The American Research Center in Eygpt

Salvage Archaeology Field School, Luxor

Salvage Archaeology Field School, Luxor

Salvage Archaeology Field School, Luxor
Director: Mark Lehner, Ancient Egypt Research Associates
2009, 2010, 2011

Egypt's expanding population, ongoing modernization, and tourism-focused economy place increasing demands upon the country’s antiquities and monuments and in many cases necessitate quick intervention and rescue tactics before valuable cultural heritage is lost. The field of Egyptology is continually challenged by the need to research, document, and preserve as many ancient sites as possible before they face modern development.

In response, ARCE sponsored Egypt's first-ever field school in salvage archaeology for Supreme Council of Antiquities (SCA) inspectors. The field school, directed by Dr. Mark Lehner and his team, was conducted in Luxor in the winter of 2008. With significant urban development going on in the area, inspectors were trained in the specific techniques needed to record significant historical architectural monuments in Luxor before they are demolished. Mark Lehner, Mohsen Kamel and Ana Tavares successfully conducted the training on the site of the now demolished Khaled Ibn al-Walid Gardens, about 500 meters north of the Luxor Temple.

Thirty SCA trainees were supervised by 16 foreign and 16 Egyptian site supervisors and specialists covering all aspects of modern techniques of archaeological excavation and recording, including surveying, epigraphy, osteoarchaeology, archaeobotany, zooarchaeology, ceramics, illustration and report writing.

Subsequent AERA-ARCE Salvage Archaeology Field Schools were held in 2010 and 2011. The 2010 season's objective was to systematically excavate the last remnant of the old Luxor Town Mound. This isolated chunk of Luxor history, spanning 2,000 years, was left standing behind two late 19th century palaces after the area in front of Luxor Temple had been cleared. Now it had to come down as part of the redevelopment of the archaeological preserve for tourism. The team of instructors, students, and workmen had a mandate to investigate the mound down to ground level in seven weeks, excavating stratigraphically.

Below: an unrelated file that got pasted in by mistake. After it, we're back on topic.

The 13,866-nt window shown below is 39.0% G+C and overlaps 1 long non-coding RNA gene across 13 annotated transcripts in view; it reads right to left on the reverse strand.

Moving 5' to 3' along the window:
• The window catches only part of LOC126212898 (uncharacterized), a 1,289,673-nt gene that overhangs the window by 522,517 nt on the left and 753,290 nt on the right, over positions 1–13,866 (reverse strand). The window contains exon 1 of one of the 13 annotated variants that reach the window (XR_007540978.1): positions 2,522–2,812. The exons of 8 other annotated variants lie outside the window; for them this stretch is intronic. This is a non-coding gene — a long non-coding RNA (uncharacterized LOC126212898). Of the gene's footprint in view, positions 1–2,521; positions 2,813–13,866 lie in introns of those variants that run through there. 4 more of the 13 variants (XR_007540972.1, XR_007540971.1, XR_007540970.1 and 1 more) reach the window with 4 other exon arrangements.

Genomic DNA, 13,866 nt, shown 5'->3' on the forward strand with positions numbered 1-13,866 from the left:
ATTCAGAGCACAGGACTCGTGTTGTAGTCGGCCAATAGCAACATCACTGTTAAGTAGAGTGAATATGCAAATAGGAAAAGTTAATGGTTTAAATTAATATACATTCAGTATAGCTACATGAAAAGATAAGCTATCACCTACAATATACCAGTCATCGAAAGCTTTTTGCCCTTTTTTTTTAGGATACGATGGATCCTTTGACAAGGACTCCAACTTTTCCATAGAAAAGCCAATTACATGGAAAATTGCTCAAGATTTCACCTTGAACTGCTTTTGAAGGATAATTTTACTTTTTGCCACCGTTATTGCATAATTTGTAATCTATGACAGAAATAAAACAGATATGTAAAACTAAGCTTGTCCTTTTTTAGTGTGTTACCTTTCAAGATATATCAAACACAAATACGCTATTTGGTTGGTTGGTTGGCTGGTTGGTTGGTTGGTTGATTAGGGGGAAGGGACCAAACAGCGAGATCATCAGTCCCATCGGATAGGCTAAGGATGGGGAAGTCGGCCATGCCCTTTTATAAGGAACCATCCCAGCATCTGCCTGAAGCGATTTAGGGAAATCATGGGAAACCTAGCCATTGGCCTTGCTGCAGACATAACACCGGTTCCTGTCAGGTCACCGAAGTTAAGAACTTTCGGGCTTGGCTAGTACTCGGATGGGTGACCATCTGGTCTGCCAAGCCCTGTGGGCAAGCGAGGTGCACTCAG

Starting on January 11, the team began working their way down through the 7-meter-high mound, clearing, recording, and documenting stratified buildings and living floors. At one end of the summit, they uncovered the ruins of the small back quarters of one of the palaces, strewn with early 20th century detritus left by the servants: old letters, bottles, clay pigeon houses, and even magical spells. Some of the walls incorporated recycled sandstone and alabaster blocks inscribed with hieroglyphic fragments taken from pharaonic monuments.

Farther down in the mound the team uncovered a medieval Islamic complex, consisting of at least 11 rooms that included grain silos and storage bins, around a central courtyard with a red brick floor. Below the complex, the team came upon Roman remains. In one of the structures they uncovered over 500 coins, scattered across the floor. One of the coins dated to Roman emperor Hadrian. A jar on the floor held over 120 coins, some of which showed the face and name of the Roman emperor Nero.

A second Roman structure included a beautifully plastered, painted room, complete with decorative apsidal niche. In the third Roman building, the team found bins, benches, and bakeries, with round ovens and hearths in small niches.

The most enigmatic structure showed evidence of a pyrotechnic industry that generated heat so intense that the face of the mudbrick walls literally melted. The entire mound produced an extremely large, diverse collection of ceramics— including many whole pots— that will allow us to develop a sorely needed local ceramic sequence for Roman through modern times.

In 2011, the material retrieved during the 2010 season was studied and analyzed in the ARCE Laboratory at Karnak. Over 20 students performed the nine week study with remarkable results that will soon be published. The data can be used for determining a timeline for objects found elsewhere in Luxor, and throughout Egypt.

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